It’s time to think more about using virtual reality in education, as educators see in it an opportunity to help bring STEM learning to life for today’s middle- and high-school students.

“Teachers have the most interest in using VR for science,” says Baptiste Greve, founder and CEO at Unimersiv, which currently offers a platform for VR educational experiences for Samsung Gear VR headsets that work with Samsung Galaxy smartphones. In a survey Unimersiv conducted online last August on the state of VR in education, more than half of the 149 respondents said that science was the most important knowledge category where the technology could have a learning impact, followed by history.

Unimersiv experiences include 3D solo or guided field trips to the International Space Station and Stonehenge, and through human anatomy, where users can rotate, zoom in and click on body parts for information about them, and listen to the cardiovascular system in action, Greve says. More experiences are planned over the coming months.

At Meads Mill Middle School in Northville, Michigan, technology teacher Tonya Nugent has taken students on virtual tours of restaurants using the YouVisit VR app with the Mattel View-Master. Giving students virtual restaurant tours helped them understand how these facilities are designed so they could create their own restaurant floor plans in STEM labs, part of a bigger project to teach state technology standards. “Students use the design process commonly found in engineering to create an example drawing of their floor plan from a bird’s-eye view or top-down perspective,” Nugent says. “Many had a greater understanding of the design concept of a restaurant floor plan.”

Evidence of VR Success: zSpace Labs

The world awaits formal studies proving that VR-based STEM labs and other activities will help students better grasp and retain concepts. For now, observations like Nugent’s provide the best evidence of success.

More such evidence can be found in the Plainview-Old Bethpage Central School District in New York, where middle- and high-school students use zSpace desktop virtual reality technology primarily to enhance STEM learning. The experience, says deputy superintendent Jill Gierasch, has been incredible in many ways.

For starters, the lessons loaded on the systems in the district’s zSpace labs are very motivating. She cites as an example zSpace’s Cyber/Studio Science 3D Anatomy application where “kids can pick up a heart with the stylus and literally turn it around in their hands to see all sides … The students can click on an active person icon so they can feel the heart beating faster.”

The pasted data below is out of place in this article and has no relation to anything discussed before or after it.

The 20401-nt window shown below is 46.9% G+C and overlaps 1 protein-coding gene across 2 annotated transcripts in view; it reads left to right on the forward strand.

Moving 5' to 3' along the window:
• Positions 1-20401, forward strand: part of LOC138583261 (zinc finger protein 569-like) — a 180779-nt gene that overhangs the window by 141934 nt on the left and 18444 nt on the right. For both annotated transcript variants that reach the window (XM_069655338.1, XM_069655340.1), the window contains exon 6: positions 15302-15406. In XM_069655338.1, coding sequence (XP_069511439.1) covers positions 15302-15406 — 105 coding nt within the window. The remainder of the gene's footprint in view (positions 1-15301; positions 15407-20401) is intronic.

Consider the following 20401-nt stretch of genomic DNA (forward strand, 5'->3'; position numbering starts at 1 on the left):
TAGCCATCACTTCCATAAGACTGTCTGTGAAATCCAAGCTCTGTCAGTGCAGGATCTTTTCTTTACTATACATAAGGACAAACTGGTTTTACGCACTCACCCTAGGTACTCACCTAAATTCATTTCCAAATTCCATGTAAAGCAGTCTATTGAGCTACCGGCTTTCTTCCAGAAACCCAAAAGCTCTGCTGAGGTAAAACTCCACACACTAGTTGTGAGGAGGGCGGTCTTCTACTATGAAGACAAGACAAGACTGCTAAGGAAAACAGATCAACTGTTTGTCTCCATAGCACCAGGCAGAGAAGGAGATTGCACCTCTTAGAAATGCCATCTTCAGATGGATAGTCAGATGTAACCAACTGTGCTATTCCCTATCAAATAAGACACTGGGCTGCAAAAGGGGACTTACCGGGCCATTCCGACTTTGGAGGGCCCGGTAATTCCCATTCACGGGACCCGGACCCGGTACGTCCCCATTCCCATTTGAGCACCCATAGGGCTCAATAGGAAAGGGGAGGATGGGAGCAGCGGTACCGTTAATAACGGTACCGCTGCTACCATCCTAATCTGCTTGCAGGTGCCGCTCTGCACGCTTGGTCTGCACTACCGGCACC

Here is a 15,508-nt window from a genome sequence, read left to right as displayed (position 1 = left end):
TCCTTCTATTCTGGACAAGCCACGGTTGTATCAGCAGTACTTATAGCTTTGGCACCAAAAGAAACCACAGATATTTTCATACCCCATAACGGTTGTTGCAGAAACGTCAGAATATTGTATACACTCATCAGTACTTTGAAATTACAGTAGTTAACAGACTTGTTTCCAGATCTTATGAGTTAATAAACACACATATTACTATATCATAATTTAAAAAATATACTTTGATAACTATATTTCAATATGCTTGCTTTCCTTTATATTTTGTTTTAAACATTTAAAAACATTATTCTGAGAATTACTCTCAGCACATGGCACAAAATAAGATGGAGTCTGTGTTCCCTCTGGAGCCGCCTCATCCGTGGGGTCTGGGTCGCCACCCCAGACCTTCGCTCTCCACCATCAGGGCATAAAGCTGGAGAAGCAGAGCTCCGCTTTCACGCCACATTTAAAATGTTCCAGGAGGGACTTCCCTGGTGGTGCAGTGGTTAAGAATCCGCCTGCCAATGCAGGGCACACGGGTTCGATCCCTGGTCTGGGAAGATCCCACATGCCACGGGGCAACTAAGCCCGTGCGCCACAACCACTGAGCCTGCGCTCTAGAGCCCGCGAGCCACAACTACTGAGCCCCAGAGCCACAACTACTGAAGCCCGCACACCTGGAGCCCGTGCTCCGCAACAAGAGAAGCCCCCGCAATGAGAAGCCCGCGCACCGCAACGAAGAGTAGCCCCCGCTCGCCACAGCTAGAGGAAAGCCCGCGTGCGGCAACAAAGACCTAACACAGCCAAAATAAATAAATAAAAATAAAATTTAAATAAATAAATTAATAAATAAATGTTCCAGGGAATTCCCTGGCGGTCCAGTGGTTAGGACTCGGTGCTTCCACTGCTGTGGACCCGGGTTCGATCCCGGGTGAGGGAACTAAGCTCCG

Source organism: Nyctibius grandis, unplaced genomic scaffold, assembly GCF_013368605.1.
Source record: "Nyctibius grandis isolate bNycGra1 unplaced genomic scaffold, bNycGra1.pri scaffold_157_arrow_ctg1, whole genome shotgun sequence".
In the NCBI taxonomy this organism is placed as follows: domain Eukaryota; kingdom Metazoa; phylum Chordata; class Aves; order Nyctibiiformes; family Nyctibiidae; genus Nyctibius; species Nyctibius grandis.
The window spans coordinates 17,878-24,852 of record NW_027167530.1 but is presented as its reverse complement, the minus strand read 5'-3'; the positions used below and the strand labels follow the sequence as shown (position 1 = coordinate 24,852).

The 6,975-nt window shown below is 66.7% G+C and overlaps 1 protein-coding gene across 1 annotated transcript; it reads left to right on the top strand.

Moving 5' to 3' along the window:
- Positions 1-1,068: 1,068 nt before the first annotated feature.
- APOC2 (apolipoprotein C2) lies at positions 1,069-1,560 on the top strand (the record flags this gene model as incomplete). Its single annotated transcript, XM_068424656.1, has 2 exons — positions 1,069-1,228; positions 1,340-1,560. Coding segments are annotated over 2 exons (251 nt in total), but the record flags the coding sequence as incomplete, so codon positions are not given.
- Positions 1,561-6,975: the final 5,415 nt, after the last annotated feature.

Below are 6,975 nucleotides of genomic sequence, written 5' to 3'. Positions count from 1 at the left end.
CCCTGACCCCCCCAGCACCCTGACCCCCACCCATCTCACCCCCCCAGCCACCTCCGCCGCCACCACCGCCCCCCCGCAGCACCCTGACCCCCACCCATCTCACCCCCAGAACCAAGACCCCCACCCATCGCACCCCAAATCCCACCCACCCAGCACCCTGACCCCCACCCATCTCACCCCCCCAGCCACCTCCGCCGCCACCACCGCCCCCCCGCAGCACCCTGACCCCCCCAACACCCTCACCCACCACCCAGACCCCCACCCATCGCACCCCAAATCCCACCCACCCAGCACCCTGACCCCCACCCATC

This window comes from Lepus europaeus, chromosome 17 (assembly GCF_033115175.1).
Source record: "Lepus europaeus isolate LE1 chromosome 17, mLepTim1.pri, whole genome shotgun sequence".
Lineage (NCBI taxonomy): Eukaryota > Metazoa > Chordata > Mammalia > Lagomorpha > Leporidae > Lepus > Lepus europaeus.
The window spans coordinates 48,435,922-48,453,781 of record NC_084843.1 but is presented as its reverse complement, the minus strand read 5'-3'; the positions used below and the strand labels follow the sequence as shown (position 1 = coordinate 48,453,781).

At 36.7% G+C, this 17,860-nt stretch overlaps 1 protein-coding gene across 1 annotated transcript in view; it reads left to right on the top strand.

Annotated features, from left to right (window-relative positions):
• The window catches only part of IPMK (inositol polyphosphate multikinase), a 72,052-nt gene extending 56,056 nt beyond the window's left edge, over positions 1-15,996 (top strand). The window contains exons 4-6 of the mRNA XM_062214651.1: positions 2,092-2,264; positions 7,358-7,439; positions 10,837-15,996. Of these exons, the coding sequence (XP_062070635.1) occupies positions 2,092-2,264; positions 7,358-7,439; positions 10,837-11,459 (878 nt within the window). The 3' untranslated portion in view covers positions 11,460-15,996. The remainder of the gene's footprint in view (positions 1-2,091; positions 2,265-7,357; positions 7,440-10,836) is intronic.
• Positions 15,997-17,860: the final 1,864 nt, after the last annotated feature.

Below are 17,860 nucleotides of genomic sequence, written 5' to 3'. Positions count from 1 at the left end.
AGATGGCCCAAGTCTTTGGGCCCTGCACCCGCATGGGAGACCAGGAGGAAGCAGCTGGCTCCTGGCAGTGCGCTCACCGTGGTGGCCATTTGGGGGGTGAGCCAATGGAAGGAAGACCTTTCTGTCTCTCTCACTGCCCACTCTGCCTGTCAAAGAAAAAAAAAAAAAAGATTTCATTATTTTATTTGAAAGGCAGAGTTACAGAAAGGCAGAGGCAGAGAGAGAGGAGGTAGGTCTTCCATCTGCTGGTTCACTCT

An Immersive Experience for Students

Hands-on experiences are vital to introducing STEM concepts to students, but they can be difficult to regularly coordinate in the real world. Equipment needs to be set up for physics, electrical circuits or biology lab experiments, which eats into class time. It’s also not easy to give everyone a turn taking part in real-world tests in limited time frames.

But that’s not an issue in the virtual world: No physical experiment setup is required, and students pair up to each zSpace workstation. Each gets 3D glasses, and they exchange places as “drivers” who hold the stylus, and “passengers” who provide ideas during the lesson, resulting in truly collaborative experiences learning Newton’s laws of motion, building electrical circuits or partaking in frog dissections. In the Newton’s Park application, for example, “they can stack blocks, set up ramps, drop balls and explore why a ball didn’t hit something when it went down a ramp, and if they can change that by making the ramp steeper or altering something else,” Gierasch says. “It’s like gaming because they make something happen, and the kids are just so engaged.”

Using immersive, interactive VR technology helps students persevere through problems, rather than just wait for the teacher to tell them what went wrong. “We want the students to make mistakes and go back and figure out another way to accomplish the objective,” she says.

While the district hasn’t done any quantitative studies on the impact of using zSpace over the last two years, the interest has been great enough that the district plans to open the zSpace labs in its middle and high schools during lunch. “Kids are eager and they want to learn more with virtual reality,” says Gierasch.

Using virtual reality in education, Gierasch says, is part of “educating students for their future, not ours. We have to keep things fresh for kids who are so far ahead with what they can do on their systems at home.” That said, the focus must remain on teaching through hands-on virtual experiences.

Says Gierasch, “It can’t just be about using VR because it’s fun — it has to be about the instruction behind it.”

Virtual reality isn’t the only technology that’s changing the way students engage with content. Find out about other trends in education innovation and how you can integrate them into your classroom here.